How are we to see this side of that star in the sky admired by the ancients-source – revealer in some sense. That is to say revealer of the gifts that would otherwise not be seen. It is difficult to “see” in the night-the darkness. And yet, I crave the darkness-thing that is only seen because it reflects the light. It gives a moment of quiet -I am always happiest at the approaching night. So much of the energy that is pulled away by the constant appearance of the sun-the light , does not inspire as Apollo would have had it; rather I am left empty of the energy that really inspires contemplation, art and music.
As for your words regarding breathing and community-it makes me think of singing with the choir , we must breathe together, to produce sound as in one voice , as in the one breath that will produce the sound. I like to think of the universe in its creation as one breath, and sound brining into existence all that we see and cannot see. Breathing and sound join and we can hear the music of the spheres. Certainly, all that is earthly produces sound/music-a breath that we hear in the wind, the rain, the persons we encounter, the falling rocks, the rushing waters. Hildegard von Bingen suggests that music is the one way for humans -both in body and soul to incarnate the heavens-the universe and in this way we participate in the harmony of everything that is alive. She argues that the arts as “the arts as the breath of as the breath of God, the breath of God flowing through the human body…”. So, your suggestion regarding, Just as breathing requires inhaling and exhaling, a functioning and flourishing society requires the interaction of the individual and the community. [ Richard Sumpter], That kind of collective/ cooperative breathing ,might just save us all.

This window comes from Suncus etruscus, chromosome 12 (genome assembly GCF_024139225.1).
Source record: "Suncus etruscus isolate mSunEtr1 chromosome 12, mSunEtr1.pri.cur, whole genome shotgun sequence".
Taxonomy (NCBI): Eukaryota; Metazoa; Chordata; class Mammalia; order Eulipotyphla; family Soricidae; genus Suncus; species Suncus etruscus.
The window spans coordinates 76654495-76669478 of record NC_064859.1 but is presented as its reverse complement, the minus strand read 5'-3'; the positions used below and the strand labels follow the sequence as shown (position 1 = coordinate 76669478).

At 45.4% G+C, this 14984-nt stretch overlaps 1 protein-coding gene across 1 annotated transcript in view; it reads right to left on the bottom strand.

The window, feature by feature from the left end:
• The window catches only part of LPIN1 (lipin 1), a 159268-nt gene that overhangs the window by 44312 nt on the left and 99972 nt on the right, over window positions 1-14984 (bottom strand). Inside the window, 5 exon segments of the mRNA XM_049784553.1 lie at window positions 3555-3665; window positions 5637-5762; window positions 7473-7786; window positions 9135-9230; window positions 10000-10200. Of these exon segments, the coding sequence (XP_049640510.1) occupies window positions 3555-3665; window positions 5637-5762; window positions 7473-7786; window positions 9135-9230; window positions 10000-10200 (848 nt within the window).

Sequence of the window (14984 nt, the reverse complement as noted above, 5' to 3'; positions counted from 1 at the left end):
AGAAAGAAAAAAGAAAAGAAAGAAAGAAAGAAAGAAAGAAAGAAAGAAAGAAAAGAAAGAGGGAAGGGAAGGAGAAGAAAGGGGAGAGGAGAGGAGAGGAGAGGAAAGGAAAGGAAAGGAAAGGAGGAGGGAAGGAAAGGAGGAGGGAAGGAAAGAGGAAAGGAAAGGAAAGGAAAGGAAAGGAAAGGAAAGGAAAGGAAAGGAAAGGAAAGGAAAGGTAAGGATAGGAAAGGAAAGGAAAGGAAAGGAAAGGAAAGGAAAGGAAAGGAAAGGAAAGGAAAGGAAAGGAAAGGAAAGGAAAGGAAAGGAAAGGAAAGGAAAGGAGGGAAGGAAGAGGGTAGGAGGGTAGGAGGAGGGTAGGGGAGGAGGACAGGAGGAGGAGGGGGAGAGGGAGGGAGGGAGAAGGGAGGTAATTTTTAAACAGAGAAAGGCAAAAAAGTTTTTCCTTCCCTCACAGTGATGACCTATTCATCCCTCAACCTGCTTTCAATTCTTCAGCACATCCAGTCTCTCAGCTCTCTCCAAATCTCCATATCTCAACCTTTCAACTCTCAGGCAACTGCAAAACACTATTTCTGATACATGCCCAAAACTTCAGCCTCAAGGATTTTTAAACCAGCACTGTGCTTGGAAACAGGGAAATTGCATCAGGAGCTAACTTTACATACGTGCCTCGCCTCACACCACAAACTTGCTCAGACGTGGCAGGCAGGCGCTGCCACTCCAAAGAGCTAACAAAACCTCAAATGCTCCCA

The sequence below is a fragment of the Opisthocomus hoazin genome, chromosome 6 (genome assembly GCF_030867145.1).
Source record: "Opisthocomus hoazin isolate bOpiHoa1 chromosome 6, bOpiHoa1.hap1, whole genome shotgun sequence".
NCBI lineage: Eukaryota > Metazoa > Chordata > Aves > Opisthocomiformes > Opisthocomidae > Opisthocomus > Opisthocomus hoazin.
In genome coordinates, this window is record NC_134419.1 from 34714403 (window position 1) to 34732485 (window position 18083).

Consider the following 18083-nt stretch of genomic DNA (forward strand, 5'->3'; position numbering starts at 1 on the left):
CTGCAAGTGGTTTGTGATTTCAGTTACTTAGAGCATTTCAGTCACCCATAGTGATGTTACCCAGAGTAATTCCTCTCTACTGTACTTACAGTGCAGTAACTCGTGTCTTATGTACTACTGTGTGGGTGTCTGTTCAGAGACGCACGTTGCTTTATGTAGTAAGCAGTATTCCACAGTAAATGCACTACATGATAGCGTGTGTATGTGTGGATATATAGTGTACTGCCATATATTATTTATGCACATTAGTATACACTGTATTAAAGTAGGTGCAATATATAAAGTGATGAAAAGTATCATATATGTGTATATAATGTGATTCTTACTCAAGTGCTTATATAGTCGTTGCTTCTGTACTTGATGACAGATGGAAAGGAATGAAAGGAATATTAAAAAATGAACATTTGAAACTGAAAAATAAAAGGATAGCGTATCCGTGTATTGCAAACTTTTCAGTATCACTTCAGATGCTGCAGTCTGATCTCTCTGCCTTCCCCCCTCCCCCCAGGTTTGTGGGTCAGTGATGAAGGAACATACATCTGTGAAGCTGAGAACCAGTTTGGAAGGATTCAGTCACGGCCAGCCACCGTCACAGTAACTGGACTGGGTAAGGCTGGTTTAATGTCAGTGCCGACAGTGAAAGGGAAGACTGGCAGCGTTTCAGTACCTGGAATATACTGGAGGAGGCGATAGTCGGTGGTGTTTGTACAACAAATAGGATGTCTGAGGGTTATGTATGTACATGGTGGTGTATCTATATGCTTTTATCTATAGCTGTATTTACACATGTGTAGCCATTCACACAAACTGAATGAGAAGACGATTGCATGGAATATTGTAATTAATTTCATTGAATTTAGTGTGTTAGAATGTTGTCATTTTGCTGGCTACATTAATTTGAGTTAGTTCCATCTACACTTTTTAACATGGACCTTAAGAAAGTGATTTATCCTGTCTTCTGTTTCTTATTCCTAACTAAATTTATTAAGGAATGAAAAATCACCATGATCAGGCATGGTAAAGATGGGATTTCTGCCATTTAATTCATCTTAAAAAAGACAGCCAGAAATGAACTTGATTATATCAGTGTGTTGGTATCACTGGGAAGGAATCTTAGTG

Thank you for these thoughtsAugust 18, 2020 at 1:53 am #73943
I am totally familiar with the feelings about the scorching heat of summer. I’ve lived in Kansas all of my life except for 8 years in Denver. I have lost my fair share of lawns and know the feeling of wondering if it would ever rain again. The sky was more bright white than blue. In times like those the sun seems to drain the life from you rather than infuse it. Darkness is a respite, sort of. And in the morning when you wake at dawn, sheets wet with sweat, it is already 85 degrees. It really made me appreciate the crisp cool days of October when the sky was so blue it hurt your eyes.